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Presenting to the industry for the first time at Ventana Sur’s Proyecta event, “Puán,” a comedy, is a joint creative venture between Argentine directors María Alché, a 2018 San Sebastián Horizontes winner for “A Family Submerged,” and Benjamín Naishtat, who took three top main competition prizes at the same year’s San Sebastian for his third feature, “Rojo.”

Through the chaotic world of the University of Buenos Aires’ overpopulated, underfunded philosophy and literature department – affectionately known to all as ‘Puán’ – the duo’s script explores the state of their home nation.

The script tells a “coming-of-middle-age” story about a multitasking professor and father who finds himself with little time for abstract thought when a much-coveted philosophy chair arises following the death of a close mentor.

Producers of this Є800,000 budget ($970,000) project are Barbara Francisco’s ten-year old firm Pasto Cine – which made “Familia Sumergida” – and Federico Eibuszyc and Barbara Sarasola-Day’s Buenos Aires-based Pucará Cine (which made “Rojo”).

A second version of the script has just been translated into English and the project is now looking for Latin American and European co-producers, a sales agent and platforms that are looking for co-production partnerships.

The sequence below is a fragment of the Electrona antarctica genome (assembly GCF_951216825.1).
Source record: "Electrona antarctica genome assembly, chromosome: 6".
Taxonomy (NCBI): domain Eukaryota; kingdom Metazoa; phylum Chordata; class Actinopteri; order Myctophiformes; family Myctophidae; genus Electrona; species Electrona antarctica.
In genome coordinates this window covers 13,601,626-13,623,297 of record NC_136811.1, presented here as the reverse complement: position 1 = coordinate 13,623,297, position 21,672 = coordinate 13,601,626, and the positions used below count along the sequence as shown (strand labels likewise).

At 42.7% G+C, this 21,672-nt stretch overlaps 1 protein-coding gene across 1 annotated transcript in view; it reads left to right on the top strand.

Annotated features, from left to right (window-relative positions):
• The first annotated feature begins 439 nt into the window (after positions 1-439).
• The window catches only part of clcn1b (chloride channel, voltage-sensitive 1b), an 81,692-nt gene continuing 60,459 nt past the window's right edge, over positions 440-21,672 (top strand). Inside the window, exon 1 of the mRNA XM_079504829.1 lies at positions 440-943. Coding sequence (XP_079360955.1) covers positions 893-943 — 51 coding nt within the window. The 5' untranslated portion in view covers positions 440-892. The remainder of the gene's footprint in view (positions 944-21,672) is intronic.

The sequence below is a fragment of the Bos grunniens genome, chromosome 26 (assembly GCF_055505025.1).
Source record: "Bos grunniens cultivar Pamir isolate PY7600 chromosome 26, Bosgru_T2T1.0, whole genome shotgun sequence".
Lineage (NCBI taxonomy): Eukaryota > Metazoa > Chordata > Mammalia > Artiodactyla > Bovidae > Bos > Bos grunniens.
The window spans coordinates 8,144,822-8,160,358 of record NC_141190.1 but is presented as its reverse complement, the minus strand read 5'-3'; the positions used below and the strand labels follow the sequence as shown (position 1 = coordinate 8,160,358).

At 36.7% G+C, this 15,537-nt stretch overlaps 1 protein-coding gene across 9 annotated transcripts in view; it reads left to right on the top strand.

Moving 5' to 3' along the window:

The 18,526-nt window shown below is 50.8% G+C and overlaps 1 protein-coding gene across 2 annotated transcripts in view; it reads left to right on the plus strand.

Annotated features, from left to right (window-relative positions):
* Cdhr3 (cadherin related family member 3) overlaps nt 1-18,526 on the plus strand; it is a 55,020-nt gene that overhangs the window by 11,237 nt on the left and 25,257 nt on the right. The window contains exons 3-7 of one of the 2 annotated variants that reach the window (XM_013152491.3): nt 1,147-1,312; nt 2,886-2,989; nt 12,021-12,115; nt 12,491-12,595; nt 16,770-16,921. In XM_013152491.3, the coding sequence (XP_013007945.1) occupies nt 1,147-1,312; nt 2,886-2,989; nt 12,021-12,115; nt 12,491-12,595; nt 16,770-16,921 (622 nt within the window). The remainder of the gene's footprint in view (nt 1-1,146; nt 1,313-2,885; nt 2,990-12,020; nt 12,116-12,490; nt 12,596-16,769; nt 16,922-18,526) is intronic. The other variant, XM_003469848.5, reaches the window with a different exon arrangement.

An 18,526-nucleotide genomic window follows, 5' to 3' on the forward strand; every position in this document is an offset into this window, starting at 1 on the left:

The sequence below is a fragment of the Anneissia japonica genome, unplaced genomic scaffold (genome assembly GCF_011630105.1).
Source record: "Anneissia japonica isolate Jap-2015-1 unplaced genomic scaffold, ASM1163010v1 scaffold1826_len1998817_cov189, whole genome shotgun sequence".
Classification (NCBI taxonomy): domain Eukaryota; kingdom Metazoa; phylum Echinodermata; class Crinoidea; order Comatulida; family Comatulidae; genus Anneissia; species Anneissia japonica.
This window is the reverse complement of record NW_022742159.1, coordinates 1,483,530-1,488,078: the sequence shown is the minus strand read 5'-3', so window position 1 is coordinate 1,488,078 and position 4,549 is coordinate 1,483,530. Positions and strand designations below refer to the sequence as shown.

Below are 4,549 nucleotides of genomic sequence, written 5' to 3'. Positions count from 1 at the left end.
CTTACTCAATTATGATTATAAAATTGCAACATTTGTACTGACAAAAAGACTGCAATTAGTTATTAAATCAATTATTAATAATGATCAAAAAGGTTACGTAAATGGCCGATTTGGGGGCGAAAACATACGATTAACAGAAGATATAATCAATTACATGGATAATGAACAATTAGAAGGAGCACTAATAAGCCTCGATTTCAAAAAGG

A shoot date has been scheduled for late 2021 on location in Argentina and Bolivia.

Variety caught up with the two directors to discuss co-working, future projects and the abstract thoughts that occupy their own past and present projects.

How did “Puán” evolve and why did you decide to co-direct?

Alché: “It started with the desire to talk about Puán, this weirdly amazing place that we both know well and where we are able to find humor and wonder in many details. As we discussed the matter of heritage and transmission among professors, we figured out the structure and characters. Ultimately the writing went so smoothly that we felt natural to go for a co-direction.”

Like “Puán,” Maria, your debut feature “A Submerged Family,” takes place after the death of someone close to the protagonist, what attracts you to this period in a character’s life?

Alché: After someone dies, a new order is born among those closest to them and I find that particularly appealing. From a sentimental, symbolic, metaphysical perspective, everything starts moving. In “Puán,” the loss of a teacher implies a profound sense of drifting for our lead character, who finds himself compelled to re-think what to do, what to teach, and whom to follow.”

Benjamin, “Rojo” explored iniquity in 1970s Argentina during the time of the “disappeared”; what themes do you hope to explore in contemporary society?

Naishtat: Argentine society is built on many contradictions: the compulsive, aspirational desire to think of this country within a European imaginarium; the everlasting denial of any cultural roots beyond the city of Buenos Aires. These are fundamental to the disorienting Argentine identity, and its academia is a central part of this conundrum. Within a human and humorous story we hope to depict a society that may finally be starting to acknowledge its own place in the world.

What other projects are you working on?

Naishtat: Together with Púcara Cine we’re set to do an adaption of Roberto Arlt´s “Seven Madmen” that will go under the title “Pobres Pibes.” And I’m also writing a sort of horror film, which, as a fan of the genre, I’ve wanted to do for a long time.